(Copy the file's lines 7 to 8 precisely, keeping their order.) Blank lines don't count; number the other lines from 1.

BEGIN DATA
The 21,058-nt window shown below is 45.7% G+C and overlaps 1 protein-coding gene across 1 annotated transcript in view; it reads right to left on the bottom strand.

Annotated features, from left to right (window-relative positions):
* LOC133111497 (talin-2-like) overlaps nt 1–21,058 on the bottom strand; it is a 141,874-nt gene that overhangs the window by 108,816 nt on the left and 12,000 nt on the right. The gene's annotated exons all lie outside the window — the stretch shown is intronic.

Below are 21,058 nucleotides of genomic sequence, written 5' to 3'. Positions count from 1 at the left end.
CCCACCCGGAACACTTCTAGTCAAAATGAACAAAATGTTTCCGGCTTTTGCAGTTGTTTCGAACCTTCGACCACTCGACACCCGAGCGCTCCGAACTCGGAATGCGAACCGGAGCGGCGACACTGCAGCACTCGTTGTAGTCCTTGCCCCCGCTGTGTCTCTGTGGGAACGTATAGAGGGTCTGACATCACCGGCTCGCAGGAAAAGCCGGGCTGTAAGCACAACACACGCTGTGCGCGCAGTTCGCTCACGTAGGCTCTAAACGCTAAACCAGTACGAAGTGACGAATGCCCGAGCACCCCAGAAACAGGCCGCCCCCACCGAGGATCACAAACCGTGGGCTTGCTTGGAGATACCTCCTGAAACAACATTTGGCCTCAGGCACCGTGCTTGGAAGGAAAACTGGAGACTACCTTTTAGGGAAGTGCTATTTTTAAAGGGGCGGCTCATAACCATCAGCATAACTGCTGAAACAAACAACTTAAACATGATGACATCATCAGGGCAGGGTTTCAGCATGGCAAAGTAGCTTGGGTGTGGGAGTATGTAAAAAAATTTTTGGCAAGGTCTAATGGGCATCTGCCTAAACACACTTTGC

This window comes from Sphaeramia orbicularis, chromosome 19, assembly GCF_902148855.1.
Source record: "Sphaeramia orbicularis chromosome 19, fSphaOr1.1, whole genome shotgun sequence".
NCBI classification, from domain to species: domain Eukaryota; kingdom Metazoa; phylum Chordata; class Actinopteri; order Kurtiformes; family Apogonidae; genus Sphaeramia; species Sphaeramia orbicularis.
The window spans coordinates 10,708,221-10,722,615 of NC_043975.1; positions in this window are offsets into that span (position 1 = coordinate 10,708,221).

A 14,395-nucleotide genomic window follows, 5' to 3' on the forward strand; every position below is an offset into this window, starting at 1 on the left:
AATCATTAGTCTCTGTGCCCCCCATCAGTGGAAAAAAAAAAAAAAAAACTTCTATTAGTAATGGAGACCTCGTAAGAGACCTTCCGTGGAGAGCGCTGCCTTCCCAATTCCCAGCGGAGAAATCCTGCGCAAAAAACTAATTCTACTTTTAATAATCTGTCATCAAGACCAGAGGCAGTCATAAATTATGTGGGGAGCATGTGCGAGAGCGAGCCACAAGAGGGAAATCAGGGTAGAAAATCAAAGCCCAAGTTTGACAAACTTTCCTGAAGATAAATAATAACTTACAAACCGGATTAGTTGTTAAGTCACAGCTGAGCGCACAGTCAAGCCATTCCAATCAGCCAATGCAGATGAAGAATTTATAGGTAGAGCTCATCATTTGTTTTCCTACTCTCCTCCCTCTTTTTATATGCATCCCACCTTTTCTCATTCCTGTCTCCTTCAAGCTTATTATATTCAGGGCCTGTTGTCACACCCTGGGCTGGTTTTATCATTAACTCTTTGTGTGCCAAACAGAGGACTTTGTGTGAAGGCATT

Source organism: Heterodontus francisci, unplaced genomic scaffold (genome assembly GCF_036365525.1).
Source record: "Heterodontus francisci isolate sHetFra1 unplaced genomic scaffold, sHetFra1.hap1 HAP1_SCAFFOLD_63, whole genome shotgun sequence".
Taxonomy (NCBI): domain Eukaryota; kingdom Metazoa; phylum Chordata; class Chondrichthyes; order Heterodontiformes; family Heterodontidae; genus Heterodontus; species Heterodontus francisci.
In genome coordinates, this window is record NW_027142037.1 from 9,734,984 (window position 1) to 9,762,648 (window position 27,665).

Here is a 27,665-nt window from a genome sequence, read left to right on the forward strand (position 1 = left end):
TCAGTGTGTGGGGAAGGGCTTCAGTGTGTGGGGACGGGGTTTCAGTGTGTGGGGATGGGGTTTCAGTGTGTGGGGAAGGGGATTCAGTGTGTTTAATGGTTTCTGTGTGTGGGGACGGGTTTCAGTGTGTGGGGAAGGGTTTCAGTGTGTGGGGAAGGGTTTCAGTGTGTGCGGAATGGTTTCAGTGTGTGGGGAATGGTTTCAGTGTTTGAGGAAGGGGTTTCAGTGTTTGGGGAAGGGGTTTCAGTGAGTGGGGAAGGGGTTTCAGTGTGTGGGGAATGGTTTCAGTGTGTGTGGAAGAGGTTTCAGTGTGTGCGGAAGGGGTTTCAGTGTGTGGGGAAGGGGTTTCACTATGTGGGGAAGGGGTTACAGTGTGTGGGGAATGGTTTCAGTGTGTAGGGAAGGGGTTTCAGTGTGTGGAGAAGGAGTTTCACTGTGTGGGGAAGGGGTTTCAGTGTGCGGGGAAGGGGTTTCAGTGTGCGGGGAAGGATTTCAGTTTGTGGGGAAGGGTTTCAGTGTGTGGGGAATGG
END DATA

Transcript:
Source record: "Sphaeramia orbicularis chromosome 19, fSphaOr1.1, whole genome shotgun sequence".
NCBI classification, from domain to species: domain Eukaryota; kingdom Metazoa; phylum Chordata; class Actinopteri; order Kurtiformes; family Apogonidae; genus Sphaeramia; species Sphaeramia orbicularis.